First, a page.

French did not disagree that the schools were proselytizing but said they did so "at the behest of the parents, not at the behest of the government."
Although the term "faith-based" did not come up during the oral arguments, clearly there is keen interest in the case's outcome as the Bush administration tries to fashion a new approach to the government's delivery of public social services - one in which money is funneled to private social service agencies, including religious groups.
While the Cleveland case legally rests on the question of separation of church and state, the debate in the public arena has clearly centered on policy matters - and the media image that vouchers are about providing options to low-income minority parents being failed by urban school systems.
Yet legally, it is minimally significant that the Cleveland vouchers go mostly to low-income parents. If the Court accepts that there is no government endorsement because parents are making decisions, that reasoning can extend to all parents regardless of income.
Voucher opponents generally have been unsuccessful in exposing the voucher movement's cynical use of low-income parents to build pressure for a voucher agenda whose ultimate goal is universal vouchers for all parents - regardless of whether they are rich or poor, urban or suburban.
While the perception is that the Cleveland voucher program is targeted toward African Americans, the reverse is true. African Americans constitute 71 percent of the students in the Cleveland public schools, yet they account for only 53 percent of voucher students. Whites, meanwhile, make up 19 percent of Cleveland public school students but 29 percent of voucher students.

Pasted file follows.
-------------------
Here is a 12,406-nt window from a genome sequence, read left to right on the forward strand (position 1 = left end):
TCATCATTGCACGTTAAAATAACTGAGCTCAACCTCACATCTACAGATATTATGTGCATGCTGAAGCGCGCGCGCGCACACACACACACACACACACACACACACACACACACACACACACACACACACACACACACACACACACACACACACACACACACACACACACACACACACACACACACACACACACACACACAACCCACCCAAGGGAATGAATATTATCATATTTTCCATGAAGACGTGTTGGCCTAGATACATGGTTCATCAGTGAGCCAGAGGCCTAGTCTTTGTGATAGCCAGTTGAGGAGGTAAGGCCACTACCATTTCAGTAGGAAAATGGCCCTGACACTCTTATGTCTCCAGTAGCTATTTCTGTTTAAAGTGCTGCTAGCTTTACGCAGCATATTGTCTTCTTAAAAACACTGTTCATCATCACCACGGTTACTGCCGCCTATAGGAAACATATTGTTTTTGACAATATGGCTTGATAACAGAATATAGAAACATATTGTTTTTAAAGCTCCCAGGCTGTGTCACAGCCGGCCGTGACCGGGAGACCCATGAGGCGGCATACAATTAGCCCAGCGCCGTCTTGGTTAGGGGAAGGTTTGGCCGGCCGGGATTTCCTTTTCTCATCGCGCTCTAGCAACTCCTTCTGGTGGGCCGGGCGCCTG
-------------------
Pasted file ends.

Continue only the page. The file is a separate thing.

Furthermore, recent research by the group Policy Matters Ohio found that only 21 percent of voucher students had attended a Cleveland public school in the year before enrolling in the voucher program.
Comparable figures are difficult to obtain in Milwaukee because the state office overseeing the voucher program does not collect such data due to concerns about government "entanglement" in religion.
Tom Mooney, head of the Ohio Federation of Teachers, noted in a debate the day before the arguments that the voucher controversy cannot be separated from broader debates on the extent private forces will be allowed to control public services. "School vouchers are part of a larger movement to privatize education, which in turn is part of a larger movement to privatize other social services," he told an audience at the libertarian-oriented Cato Institute.
Even if vouchers get a legal go ahead, policy issues remain - such as private schools' lack of public accountability and the ability of private schools to refuse to educate all children, particularly those with special education needs or discipline or academic problems.
Clint Bolick, a leading voucher attorney with the Washington-based Institute for Justice, told the Cato audience that he felt the Supreme Court case was a "win-win" situation for the voucher movement. If the Court upholds Cleveland, vouchers plans will blossom. Even if the Court strikes down Cleveland, voucher supporters will use the decision as a blueprint to build a new, more legally palatable voucher initiative. "At worst, we will receive a momentary setback," he said.
Mooney and Bolick did agree on one point: the Supreme Court will have a significant impact on the controversy but not the final word.
"This issue [of vouchers and privatization] will not go away, " Mooney said, "no matter what five justices of the Supreme Court decide to say on one side or the other."